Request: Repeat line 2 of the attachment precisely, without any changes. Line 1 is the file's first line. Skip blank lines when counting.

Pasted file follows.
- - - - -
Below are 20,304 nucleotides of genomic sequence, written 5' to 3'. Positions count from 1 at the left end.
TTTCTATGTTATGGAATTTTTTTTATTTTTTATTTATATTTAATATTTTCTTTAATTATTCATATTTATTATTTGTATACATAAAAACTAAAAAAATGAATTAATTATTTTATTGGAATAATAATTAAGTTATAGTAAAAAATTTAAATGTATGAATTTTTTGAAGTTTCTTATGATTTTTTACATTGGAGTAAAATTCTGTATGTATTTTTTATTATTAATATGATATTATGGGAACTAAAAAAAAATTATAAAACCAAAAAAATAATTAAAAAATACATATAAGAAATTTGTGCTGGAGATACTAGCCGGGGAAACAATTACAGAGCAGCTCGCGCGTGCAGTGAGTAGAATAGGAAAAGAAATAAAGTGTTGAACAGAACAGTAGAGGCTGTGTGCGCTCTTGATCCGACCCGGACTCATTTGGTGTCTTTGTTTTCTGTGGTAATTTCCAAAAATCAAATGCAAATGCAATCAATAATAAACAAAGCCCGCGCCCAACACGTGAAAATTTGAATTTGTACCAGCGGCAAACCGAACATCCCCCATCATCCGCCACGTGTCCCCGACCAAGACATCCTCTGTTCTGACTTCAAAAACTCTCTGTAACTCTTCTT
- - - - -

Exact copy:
TTTCTATGTTATGGAATTTTTTTTATTTTTTATTTATATTTAATATTTTCTTTAATTATTCATATTTATTATTTGTATACATAAAAACTAAAAAAATGAATTAATTATTTTATTGGAATAATAATTAAGTTATAGTAAAAAATTTAAATGTATGAATTTTTTGAAGTTTCTTATGATTTTTTACATTGGAGTAAAATTCTGTATGTATTTTTTATTATTAATATGATATTATGGGAACTAAAAAAAAATTATAAAACCAAAAAAATAATTAAAAAATACATATAAGAAATTTGTGCTGGAGATACTAGCCGGGGAAACAATTACAGAGCAGCTCGCGCGTGCAGTGAGTAGAATAGGAAAAGAAATAAAGTGTTGAACAGAACAGTAGAGGCTGTGTGCGCTCTTGATCCGACCCGGACTCATTTGGTGTCTTTGTTTTCTGTGGTAATTTCCAAAAATCAAATGCAAATGCAATCAATAATAAACAAAGCCCGCGCCCAACACGTGAAAATTTGAATTTGTACCAGCGGCAAACCGAACATCCCCCATCATCCGCCACGTGTCCCCGACCAAGACATCCTCTGTTCTGACTTCAAAAACTCTCTGTAACTCTTCTT